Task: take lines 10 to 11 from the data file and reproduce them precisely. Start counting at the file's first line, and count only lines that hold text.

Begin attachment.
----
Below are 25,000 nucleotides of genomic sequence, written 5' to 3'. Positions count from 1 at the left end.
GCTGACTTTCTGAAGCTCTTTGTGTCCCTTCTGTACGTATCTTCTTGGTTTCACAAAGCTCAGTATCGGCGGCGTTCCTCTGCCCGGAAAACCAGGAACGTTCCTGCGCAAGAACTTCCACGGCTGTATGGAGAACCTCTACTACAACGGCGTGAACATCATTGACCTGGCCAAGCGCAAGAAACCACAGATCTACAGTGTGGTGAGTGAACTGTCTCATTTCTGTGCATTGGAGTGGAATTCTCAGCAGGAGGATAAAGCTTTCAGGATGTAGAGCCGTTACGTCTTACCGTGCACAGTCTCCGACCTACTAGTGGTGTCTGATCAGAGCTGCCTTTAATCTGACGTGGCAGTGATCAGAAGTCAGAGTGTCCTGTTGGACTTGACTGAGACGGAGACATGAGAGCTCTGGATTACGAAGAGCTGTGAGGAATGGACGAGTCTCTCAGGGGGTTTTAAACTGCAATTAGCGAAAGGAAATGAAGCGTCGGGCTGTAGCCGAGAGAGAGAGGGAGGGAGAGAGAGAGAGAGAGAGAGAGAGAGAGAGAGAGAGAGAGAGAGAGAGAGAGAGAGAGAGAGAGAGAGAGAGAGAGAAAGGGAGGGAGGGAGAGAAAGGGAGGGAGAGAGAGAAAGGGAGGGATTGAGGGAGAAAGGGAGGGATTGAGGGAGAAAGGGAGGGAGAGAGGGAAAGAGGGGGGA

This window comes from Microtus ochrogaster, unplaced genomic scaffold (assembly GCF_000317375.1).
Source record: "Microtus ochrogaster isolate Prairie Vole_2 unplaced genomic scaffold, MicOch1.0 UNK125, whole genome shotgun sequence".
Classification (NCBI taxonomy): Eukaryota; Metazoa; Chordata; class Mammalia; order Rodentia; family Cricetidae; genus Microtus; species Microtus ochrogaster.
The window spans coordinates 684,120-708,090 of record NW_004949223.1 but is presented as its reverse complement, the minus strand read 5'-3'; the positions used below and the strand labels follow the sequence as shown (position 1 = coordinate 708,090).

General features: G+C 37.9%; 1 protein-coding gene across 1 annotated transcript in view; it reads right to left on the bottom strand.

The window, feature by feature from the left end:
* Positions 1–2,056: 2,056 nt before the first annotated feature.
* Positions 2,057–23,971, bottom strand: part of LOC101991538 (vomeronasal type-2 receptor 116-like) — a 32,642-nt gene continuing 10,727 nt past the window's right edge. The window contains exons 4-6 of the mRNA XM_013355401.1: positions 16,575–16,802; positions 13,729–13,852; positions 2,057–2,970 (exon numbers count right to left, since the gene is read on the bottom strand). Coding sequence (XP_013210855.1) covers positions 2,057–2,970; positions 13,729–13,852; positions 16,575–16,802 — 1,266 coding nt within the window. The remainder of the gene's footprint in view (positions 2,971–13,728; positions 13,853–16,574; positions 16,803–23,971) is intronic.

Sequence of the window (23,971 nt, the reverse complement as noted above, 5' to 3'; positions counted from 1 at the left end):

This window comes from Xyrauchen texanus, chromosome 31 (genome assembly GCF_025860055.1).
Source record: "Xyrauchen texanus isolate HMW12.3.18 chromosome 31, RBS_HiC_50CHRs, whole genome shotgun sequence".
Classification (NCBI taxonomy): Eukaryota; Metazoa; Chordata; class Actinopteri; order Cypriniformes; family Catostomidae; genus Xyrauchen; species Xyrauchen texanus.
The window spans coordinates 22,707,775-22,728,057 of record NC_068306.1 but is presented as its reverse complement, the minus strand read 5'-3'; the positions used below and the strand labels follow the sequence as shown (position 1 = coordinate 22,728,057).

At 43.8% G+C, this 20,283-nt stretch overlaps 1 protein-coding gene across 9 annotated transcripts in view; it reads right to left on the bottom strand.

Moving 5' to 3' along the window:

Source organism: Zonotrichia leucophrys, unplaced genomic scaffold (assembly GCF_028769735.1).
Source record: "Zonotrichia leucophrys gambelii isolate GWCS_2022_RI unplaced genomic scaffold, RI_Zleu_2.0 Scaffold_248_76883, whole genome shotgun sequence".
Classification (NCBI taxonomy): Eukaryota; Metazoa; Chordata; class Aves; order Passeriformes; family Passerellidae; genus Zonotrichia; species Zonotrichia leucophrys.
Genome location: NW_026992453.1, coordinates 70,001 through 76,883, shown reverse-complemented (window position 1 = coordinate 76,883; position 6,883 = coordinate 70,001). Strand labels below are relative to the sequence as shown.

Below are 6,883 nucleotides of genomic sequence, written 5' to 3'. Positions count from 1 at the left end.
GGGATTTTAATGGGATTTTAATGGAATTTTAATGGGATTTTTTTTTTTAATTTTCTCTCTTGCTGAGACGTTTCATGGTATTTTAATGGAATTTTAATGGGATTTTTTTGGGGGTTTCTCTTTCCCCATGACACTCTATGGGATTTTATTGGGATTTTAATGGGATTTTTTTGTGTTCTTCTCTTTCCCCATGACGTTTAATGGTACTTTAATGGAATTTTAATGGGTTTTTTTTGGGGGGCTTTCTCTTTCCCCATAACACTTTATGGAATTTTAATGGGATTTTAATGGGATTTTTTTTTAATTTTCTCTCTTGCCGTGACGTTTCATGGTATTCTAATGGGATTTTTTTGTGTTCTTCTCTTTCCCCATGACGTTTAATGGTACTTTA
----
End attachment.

* Positions 2,057–23,971, bottom strand: part of LOC101991538 (vomeronasal type-2 receptor 116-like) — a 32,642-nt gene continuing 10,727 nt past the window's right edge. The window contains exons 4-6 of the mRNA XM_013355401.1: positions 16,575–16,802; positions 13,729–13,852; positions 2,057–2,970 (exon numbers count right to left, since the gene is read on the bottom strand). Coding sequence (XP_013210855.1) covers positions 2,057–2,970; positions 13,729–13,852; positions 16,575–16,802 — 1,266 coding nt within the window. The remainder of the gene's footprint in view (positions 2,971–13,728; positions 13,853–16,574; positions 16,803–23,971) is intronic.

Sequence of the window (23,971 nt, the reverse complement as noted above, 5' to 3'; positions counted from 1 at the left end):